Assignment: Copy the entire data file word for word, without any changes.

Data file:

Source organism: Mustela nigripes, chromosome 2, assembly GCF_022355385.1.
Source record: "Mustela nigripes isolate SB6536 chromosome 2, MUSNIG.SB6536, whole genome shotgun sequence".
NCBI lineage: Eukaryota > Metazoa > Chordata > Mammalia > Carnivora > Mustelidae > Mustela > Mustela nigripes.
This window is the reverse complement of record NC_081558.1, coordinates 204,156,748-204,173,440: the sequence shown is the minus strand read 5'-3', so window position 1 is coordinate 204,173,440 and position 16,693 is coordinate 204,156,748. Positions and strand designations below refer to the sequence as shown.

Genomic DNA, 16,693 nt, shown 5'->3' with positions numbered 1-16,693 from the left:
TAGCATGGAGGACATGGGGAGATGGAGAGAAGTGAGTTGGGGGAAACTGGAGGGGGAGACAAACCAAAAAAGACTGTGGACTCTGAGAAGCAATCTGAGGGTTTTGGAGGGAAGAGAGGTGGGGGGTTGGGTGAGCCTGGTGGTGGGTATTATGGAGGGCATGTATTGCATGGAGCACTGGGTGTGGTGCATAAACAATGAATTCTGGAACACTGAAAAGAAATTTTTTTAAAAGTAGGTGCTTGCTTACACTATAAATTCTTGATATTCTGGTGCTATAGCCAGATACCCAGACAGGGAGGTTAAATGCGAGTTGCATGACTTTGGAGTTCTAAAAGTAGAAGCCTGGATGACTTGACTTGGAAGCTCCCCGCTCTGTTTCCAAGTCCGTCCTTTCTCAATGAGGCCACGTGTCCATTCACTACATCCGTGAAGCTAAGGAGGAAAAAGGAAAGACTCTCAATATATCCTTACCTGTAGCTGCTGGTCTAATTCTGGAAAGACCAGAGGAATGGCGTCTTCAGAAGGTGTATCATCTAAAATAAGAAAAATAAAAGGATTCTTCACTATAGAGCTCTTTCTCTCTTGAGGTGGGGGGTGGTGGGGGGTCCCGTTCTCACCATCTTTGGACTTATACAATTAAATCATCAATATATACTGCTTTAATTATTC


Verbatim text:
Source organism: Mustela nigripes, chromosome 2, assembly GCF_022355385.1.
Source record: "Mustela nigripes isolate SB6536 chromosome 2, MUSNIG.SB6536, whole genome shotgun sequence".
NCBI lineage: Eukaryota > Metazoa > Chordata > Mammalia > Carnivora > Mustelidae > Mustela > Mustela nigripes.
This window is the reverse complement of record NC_081558.1, coordinates 204,156,748-204,173,440: the sequence shown is the minus strand read 5'-3', so window position 1 is coordinate 204,173,440 and position 16,693 is coordinate 204,156,748. Positions and strand designations below refer to the sequence as shown.

Genomic DNA, 16,693 nt, shown 5'->3' with positions numbered 1-16,693 from the left:
TAGCATGGAGGACATGGGGAGATGGAGAGAAGTGAGTTGGGGGAAACTGGAGGGGGAGACAAACCAAAAAAGACTGTGGACTCTGAGAAGCAATCTGAGGGTTTTGGAGGGAAGAGAGGTGGGGGGTTGGGTGAGCCTGGTGGTGGGTATTATGGAGGGCATGTATTGCATGGAGCACTGGGTGTGGTGCATAAACAATGAATTCTGGAACACTGAAAAGAAATTTTTTTAAAAGTAGGTGCTTGCTTACACTATAAATTCTTGATATTCTGGTGCTATAGCCAGATACCCAGACAGGGAGGTTAAATGCGAGTTGCATGACTTTGGAGTTCTAAAAGTAGAAGCCTGGATGACTTGACTTGGAAGCTCCCCGCTCTGTTTCCAAGTCCGTCCTTTCTCAATGAGGCCACGTGTCCATTCACTACATCCGTGAAGCTAAGGAGGAAAAAGGAAAGACTCTCAATATATCCTTACCTGTAGCTGCTGGTCTAATTCTGGAAAGACCAGAGGAATGGCGTCTTCAGAAGGTGTATCATCTAAAATAAGAAAAATAAAAGGATTCTTCACTATAGAGCTCTTTCTCTCTTGAGGTGGGGGGTGGTGGGGGGTCCCGTTCTCACCATCTTTGGACTTATACAATTAAATCATCAATATATACTGCTTTAATTATTC